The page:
At about 10:30…
Carl Bernstein and Bob Woodward reflect on their coverage of the Watergate break-ins and talk about the need for good reporting of national security issues and the White House today.
Imagine real reporting, if you can. It’s pretty rare these days, but it’s out there. But would people care, be attentive to it, or even recognize it if they saw it after being barraged by fake news, care of Fox? Or would the current ignorance and oblivion persist?
BERNSTEIN: I think first you’ve got to be very careful about creating a witch hunt for sources, and a witch hunt in which you go after reporters, because now more than ever we need real reporting on this presidency, on national security, on all these areas. And the press is not the problem here.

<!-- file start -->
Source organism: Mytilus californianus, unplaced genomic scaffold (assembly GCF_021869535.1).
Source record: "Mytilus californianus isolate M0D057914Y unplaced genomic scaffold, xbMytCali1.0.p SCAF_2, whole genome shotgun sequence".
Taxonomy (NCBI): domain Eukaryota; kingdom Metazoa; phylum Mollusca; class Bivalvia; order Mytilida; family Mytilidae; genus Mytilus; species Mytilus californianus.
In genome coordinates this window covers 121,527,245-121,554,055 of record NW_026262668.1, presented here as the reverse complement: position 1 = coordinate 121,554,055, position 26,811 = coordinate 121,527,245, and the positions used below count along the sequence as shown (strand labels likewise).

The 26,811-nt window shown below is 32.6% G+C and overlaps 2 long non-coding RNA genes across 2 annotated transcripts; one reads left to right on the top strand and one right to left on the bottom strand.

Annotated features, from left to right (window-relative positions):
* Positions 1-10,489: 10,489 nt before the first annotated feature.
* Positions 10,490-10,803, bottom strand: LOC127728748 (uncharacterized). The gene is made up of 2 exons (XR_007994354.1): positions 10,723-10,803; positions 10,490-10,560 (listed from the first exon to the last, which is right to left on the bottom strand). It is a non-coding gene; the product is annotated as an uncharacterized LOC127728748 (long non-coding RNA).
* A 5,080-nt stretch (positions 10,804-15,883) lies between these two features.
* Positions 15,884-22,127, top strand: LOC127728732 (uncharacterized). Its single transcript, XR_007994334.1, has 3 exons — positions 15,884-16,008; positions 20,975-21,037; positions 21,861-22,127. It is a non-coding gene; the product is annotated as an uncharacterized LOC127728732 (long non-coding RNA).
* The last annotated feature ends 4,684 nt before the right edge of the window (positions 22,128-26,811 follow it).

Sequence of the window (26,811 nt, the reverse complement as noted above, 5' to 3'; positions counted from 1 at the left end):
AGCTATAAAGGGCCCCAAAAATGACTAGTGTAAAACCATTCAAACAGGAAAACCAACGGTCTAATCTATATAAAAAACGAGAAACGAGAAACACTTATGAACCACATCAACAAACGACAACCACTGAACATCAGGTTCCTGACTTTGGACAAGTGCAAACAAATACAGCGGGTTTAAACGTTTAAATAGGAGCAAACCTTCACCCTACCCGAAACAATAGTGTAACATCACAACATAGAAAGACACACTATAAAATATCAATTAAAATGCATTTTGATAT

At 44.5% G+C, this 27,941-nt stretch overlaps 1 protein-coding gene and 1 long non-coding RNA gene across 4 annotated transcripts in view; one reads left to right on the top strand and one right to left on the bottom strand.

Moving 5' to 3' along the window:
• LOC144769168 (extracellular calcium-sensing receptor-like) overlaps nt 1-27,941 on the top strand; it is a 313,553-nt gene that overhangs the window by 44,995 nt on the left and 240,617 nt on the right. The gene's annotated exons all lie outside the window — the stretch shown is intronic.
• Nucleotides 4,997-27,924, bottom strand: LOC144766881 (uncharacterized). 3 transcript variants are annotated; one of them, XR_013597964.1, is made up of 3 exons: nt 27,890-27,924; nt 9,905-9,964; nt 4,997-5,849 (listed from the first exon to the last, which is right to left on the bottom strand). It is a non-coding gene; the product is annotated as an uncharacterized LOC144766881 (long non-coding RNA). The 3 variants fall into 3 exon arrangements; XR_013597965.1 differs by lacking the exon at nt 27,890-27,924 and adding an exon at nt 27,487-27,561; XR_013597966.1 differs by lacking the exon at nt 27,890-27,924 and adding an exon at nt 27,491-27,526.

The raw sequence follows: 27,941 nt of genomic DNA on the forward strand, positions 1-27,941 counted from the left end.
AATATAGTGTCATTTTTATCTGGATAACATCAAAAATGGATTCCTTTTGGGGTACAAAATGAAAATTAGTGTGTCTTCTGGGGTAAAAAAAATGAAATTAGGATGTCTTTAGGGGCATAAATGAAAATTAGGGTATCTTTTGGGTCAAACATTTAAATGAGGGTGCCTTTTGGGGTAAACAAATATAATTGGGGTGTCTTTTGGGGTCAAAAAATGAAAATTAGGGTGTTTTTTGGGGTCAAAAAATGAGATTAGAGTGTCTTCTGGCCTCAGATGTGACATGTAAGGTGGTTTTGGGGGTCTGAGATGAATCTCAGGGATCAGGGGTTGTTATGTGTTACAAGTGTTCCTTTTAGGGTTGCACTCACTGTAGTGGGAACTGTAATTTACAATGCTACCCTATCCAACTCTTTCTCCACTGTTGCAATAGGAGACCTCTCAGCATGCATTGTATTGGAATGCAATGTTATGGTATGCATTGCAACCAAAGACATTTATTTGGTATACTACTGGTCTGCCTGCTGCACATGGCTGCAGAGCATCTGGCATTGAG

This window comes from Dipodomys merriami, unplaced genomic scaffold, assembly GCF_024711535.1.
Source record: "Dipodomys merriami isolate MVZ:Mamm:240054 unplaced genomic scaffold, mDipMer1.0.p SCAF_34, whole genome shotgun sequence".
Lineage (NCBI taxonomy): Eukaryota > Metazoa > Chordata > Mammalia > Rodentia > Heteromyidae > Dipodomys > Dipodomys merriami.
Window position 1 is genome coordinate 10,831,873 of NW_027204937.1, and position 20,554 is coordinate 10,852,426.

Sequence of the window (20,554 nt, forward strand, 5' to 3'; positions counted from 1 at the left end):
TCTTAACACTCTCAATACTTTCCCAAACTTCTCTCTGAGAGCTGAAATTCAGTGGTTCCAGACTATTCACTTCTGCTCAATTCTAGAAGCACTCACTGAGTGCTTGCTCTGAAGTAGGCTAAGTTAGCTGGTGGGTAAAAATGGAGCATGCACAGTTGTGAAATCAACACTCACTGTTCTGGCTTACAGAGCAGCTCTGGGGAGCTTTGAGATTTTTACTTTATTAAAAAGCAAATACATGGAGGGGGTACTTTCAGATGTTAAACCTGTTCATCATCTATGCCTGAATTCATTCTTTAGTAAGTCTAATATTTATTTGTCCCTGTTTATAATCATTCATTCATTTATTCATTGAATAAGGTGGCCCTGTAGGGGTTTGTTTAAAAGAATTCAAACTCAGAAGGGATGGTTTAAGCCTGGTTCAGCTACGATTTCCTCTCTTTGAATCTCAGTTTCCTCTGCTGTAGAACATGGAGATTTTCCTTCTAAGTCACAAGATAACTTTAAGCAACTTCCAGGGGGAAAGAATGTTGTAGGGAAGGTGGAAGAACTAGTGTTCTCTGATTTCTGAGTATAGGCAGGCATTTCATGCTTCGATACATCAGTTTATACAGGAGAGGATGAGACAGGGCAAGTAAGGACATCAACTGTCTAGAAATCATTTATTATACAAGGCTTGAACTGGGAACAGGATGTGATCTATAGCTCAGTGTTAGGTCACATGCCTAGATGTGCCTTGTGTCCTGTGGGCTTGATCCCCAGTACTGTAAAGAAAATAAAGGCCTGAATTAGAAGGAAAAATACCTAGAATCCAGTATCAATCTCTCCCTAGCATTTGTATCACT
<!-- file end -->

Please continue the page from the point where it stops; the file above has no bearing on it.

We’ve got plenty of laws and if somebody inside is doing things with real national security secrets that he oughtn’t or she oughtn’t to be doing in terms of giving them to the press, that’s one thing. But let’s be really careful before we start a witch hunt here.
WOODWARD: Yes, and I completely agree with that. And by having an investigation, I mean, was there real harm to the national security? I think that question needs to be addressed at a policy level. And it’s very difficult, I know from doing stories like this, where you are dealing with sensitive government secrets, to modulate and be careful, at the same time hold the government accountable for what they’re doing.
So this is an area that needs to be handled with great delicacy and I’m not sure we have a political system that knows how to do anything with great delicacy.
BERNSTEIN: The record of the press, you know, is really quite good in protecting real genuine national security secrets which we often know about. Don’t put — you know, think of what you are carrying around in your head that you don’t put on the air… I mean, we know a lot that we don’t put in there.